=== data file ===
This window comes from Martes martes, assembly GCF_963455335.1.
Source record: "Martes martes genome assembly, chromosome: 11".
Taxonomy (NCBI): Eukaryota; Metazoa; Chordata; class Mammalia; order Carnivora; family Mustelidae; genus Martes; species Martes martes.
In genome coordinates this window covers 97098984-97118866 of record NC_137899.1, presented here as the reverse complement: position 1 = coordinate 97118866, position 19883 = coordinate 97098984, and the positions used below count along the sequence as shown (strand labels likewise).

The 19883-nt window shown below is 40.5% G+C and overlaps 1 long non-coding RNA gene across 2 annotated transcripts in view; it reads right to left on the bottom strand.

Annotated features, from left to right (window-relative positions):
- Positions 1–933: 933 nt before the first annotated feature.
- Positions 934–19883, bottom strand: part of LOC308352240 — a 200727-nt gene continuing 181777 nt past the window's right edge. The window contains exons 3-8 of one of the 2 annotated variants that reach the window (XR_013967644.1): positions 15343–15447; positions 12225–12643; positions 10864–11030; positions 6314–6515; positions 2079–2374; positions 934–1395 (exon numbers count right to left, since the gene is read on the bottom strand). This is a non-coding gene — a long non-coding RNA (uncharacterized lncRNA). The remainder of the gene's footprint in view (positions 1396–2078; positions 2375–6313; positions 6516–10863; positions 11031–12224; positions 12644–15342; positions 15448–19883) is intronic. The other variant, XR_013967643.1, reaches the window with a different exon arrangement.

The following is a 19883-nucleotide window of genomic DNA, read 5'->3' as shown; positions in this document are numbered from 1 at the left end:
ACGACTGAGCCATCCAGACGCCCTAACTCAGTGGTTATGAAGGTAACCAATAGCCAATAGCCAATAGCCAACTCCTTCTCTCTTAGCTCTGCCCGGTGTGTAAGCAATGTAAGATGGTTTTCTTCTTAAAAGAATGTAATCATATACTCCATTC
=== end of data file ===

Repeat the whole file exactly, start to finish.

This window comes from Martes martes, assembly GCF_963455335.1.
Source record: "Martes martes genome assembly, chromosome: 11".
Taxonomy (NCBI): Eukaryota; Metazoa; Chordata; class Mammalia; order Carnivora; family Mustelidae; genus Martes; species Martes martes.
In genome coordinates this window covers 97098984-97118866 of record NC_137899.1, presented here as the reverse complement: position 1 = coordinate 97118866, position 19883 = coordinate 97098984, and the positions used below count along the sequence as shown (strand labels likewise).

The 19883-nt window shown below is 40.5% G+C and overlaps 1 long non-coding RNA gene across 2 annotated transcripts in view; it reads right to left on the bottom strand.

Annotated features, from left to right (window-relative positions):
- Positions 1–933: 933 nt before the first annotated feature.
- Positions 934–19883, bottom strand: part of LOC308352240 — a 200727-nt gene continuing 181777 nt past the window's right edge. The window contains exons 3-8 of one of the 2 annotated variants that reach the window (XR_013967644.1): positions 15343–15447; positions 12225–12643; positions 10864–11030; positions 6314–6515; positions 2079–2374; positions 934–1395 (exon numbers count right to left, since the gene is read on the bottom strand). This is a non-coding gene — a long non-coding RNA (uncharacterized lncRNA). The remainder of the gene's footprint in view (positions 1396–2078; positions 2375–6313; positions 6516–10863; positions 11031–12224; positions 12644–15342; positions 15448–19883) is intronic. The other variant, XR_013967643.1, reaches the window with a different exon arrangement.

The following is a 19883-nucleotide window of genomic DNA, read 5'->3' as shown; positions in this document are numbered from 1 at the left end:
ACGACTGAGCCATCCAGACGCCCTAACTCAGTGGTTATGAAGGTAACCAATAGCCAATAGCCAATAGCCAACTCCTTCTCTCTTAGCTCTGCCCGGTGTGTAAGCAATGTAAGATGGTTTTCTTCTTAAAAGAATGTAATCATATACTCCATTC